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Pere Ubu — Dub Housing
(Thirsty Ear thi 57069.2, 1978/1999, CD)
by Jeff Melton, Published 2000-05-01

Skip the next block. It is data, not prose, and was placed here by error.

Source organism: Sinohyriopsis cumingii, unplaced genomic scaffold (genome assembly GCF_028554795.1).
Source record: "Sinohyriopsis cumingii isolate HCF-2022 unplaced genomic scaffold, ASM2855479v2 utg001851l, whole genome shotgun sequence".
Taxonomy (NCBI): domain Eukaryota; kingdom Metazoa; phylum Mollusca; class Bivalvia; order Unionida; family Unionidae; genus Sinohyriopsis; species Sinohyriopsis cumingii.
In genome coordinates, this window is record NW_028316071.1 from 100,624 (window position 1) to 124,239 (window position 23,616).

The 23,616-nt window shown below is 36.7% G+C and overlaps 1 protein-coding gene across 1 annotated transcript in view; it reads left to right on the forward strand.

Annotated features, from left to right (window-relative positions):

I recall when I first heard this LP, I was honestly paralyzed by the discordant synthesizer which underpinned a Velvet Underground groove on the first track. There was vocalist David Thomas and his almost excruciating drivel pushing me to find the stop button on my cassette recorder. Boy, has time added a new appreciation or what? It's obvious that Pere Ubu was an innovator of a transitional time when pop tunes were getting clever interpretations with a Punk or New Wave approach. This was the time of re-invention — The Clash, Elvis Costello and Devo — and still these guys still didn't quite fit in. They were unsettling and just this side of the avante garde with their use of electronics exposing an uncomfortable undercurrent to their melee attack. Plus there is more than a passing resemblance to the Residents with their twisted approach and mysteriously shrouded attitude. "Thriller" has to be the most memorable piece on the album if only for its grinding closing section over a droll voiced recitation. Plus the band is just as fun now as modern counterparts Olivia Tremor Control (who somewhere must acknowledge an obvious debt). Amazing how unshocking this album is twenty-one years after shaking up the music community with a love of desperate attitude. This is difficult music at its most poignant: raw and uncorrupted of preconception.
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